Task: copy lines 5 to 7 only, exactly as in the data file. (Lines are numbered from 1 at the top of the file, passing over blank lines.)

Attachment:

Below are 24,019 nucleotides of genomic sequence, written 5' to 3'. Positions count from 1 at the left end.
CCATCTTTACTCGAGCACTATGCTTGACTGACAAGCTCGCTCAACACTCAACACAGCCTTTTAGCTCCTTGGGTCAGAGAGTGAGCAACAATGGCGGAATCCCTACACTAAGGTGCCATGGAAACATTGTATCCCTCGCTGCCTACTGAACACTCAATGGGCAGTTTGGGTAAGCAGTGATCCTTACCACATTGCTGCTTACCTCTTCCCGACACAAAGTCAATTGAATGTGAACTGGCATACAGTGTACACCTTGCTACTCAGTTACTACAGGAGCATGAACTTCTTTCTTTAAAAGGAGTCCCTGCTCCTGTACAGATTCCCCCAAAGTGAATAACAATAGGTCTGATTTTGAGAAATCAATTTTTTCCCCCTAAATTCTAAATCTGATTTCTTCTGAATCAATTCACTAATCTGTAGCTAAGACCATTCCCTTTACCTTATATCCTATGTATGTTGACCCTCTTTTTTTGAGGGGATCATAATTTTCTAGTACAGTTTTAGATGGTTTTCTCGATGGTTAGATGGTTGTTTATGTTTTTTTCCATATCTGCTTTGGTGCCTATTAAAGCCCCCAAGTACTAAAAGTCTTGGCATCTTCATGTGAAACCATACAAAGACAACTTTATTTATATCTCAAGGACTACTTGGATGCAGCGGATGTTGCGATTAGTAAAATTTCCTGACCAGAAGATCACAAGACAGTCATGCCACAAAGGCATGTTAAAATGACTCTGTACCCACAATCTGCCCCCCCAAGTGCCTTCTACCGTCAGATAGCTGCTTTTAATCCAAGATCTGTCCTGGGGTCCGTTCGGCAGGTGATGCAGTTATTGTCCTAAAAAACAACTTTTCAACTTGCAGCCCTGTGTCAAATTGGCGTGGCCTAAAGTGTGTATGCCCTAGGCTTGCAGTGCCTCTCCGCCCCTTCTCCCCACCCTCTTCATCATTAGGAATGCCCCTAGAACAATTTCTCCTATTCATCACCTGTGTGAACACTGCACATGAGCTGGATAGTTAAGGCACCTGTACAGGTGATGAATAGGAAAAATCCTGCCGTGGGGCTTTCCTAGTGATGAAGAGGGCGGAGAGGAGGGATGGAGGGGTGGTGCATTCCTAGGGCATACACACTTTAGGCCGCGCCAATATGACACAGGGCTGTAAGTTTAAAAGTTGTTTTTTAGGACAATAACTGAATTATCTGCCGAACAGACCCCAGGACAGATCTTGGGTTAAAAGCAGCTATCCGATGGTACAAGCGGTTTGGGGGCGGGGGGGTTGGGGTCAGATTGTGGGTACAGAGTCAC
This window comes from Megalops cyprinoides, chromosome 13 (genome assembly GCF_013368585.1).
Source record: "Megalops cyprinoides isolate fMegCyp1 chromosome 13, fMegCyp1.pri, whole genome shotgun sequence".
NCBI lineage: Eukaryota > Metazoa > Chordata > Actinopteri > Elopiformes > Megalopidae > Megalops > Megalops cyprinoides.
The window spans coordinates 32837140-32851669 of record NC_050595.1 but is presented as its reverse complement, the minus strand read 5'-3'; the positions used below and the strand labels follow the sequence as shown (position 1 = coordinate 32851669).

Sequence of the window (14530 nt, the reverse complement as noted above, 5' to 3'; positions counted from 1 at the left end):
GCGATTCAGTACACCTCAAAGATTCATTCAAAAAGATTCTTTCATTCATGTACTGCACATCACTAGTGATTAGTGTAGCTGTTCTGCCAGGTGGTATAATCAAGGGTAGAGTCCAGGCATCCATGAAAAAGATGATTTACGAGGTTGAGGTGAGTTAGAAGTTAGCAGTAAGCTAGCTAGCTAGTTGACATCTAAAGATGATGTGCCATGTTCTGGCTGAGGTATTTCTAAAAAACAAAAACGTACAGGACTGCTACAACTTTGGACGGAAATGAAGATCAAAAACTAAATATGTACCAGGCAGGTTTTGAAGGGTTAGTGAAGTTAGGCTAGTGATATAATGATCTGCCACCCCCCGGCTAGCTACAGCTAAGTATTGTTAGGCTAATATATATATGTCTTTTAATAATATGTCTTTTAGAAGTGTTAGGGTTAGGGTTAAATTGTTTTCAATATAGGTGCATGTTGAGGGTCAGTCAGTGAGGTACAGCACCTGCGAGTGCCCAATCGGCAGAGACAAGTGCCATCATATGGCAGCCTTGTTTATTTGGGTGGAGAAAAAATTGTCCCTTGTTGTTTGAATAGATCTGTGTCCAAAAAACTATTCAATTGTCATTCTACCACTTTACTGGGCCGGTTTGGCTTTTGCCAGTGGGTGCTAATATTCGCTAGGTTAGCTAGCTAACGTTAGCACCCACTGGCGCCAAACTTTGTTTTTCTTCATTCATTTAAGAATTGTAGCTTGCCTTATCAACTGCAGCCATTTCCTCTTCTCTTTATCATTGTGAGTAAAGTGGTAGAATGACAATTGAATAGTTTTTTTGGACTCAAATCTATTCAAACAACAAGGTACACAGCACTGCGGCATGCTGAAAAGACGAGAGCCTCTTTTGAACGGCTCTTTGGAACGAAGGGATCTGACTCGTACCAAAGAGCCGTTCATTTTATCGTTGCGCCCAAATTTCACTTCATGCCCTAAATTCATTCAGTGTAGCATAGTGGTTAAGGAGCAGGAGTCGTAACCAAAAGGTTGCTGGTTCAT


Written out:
NCBI lineage: Eukaryota > Metazoa > Chordata > Actinopteri > Elopiformes > Megalopidae > Megalops > Megalops cyprinoides.
The window spans coordinates 32837140-32851669 of record NC_050595.1 but is presented as its reverse complement, the minus strand read 5'-3'; the positions used below and the strand labels follow the sequence as shown (position 1 = coordinate 32851669).

Sequence of the window (14530 nt, the reverse complement as noted above, 5' to 3'; positions counted from 1 at the left end):